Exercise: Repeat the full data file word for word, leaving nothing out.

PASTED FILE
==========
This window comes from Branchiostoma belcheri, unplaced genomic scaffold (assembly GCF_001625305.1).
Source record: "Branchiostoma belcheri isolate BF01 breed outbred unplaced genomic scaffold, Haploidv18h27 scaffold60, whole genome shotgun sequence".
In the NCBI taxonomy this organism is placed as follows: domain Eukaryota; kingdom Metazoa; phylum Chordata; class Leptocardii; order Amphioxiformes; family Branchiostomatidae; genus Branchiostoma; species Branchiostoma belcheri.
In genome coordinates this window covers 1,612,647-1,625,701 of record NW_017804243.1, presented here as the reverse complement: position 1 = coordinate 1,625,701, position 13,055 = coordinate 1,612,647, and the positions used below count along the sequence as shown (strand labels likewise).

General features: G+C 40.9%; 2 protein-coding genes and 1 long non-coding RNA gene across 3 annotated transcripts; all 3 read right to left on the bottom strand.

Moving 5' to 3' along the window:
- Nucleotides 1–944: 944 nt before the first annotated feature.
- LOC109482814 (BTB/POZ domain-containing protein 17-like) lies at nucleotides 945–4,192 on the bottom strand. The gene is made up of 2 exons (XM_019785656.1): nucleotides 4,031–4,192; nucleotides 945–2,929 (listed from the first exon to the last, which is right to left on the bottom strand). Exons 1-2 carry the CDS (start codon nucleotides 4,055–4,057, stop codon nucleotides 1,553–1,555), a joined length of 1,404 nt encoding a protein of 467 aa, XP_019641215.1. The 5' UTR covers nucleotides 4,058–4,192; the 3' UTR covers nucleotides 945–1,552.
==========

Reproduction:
This window comes from Branchiostoma belcheri, unplaced genomic scaffold (assembly GCF_001625305.1).
Source record: "Branchiostoma belcheri isolate BF01 breed outbred unplaced genomic scaffold, Haploidv18h27 scaffold60, whole genome shotgun sequence".
In the NCBI taxonomy this organism is placed as follows: domain Eukaryota; kingdom Metazoa; phylum Chordata; class Leptocardii; order Amphioxiformes; family Branchiostomatidae; genus Branchiostoma; species Branchiostoma belcheri.
In genome coordinates this window covers 1,612,647-1,625,701 of record NW_017804243.1, presented here as the reverse complement: position 1 = coordinate 1,625,701, position 13,055 = coordinate 1,612,647, and the positions used below count along the sequence as shown (strand labels likewise).

General features: G+C 40.9%; 2 protein-coding genes and 1 long non-coding RNA gene across 3 annotated transcripts; all 3 read right to left on the bottom strand.

Moving 5' to 3' along the window:
- Nucleotides 1–944: 944 nt before the first annotated feature.
- LOC109482814 (BTB/POZ domain-containing protein 17-like) lies at nucleotides 945–4,192 on the bottom strand. The gene is made up of 2 exons (XM_019785656.1): nucleotides 4,031–4,192; nucleotides 945–2,929 (listed from the first exon to the last, which is right to left on the bottom strand). Exons 1-2 carry the CDS (start codon nucleotides 4,055–4,057, stop codon nucleotides 1,553–1,555), a joined length of 1,404 nt encoding a protein of 467 aa, XP_019641215.1. The 5' UTR covers nucleotides 4,058–4,192; the 3' UTR covers nucleotides 945–1,552.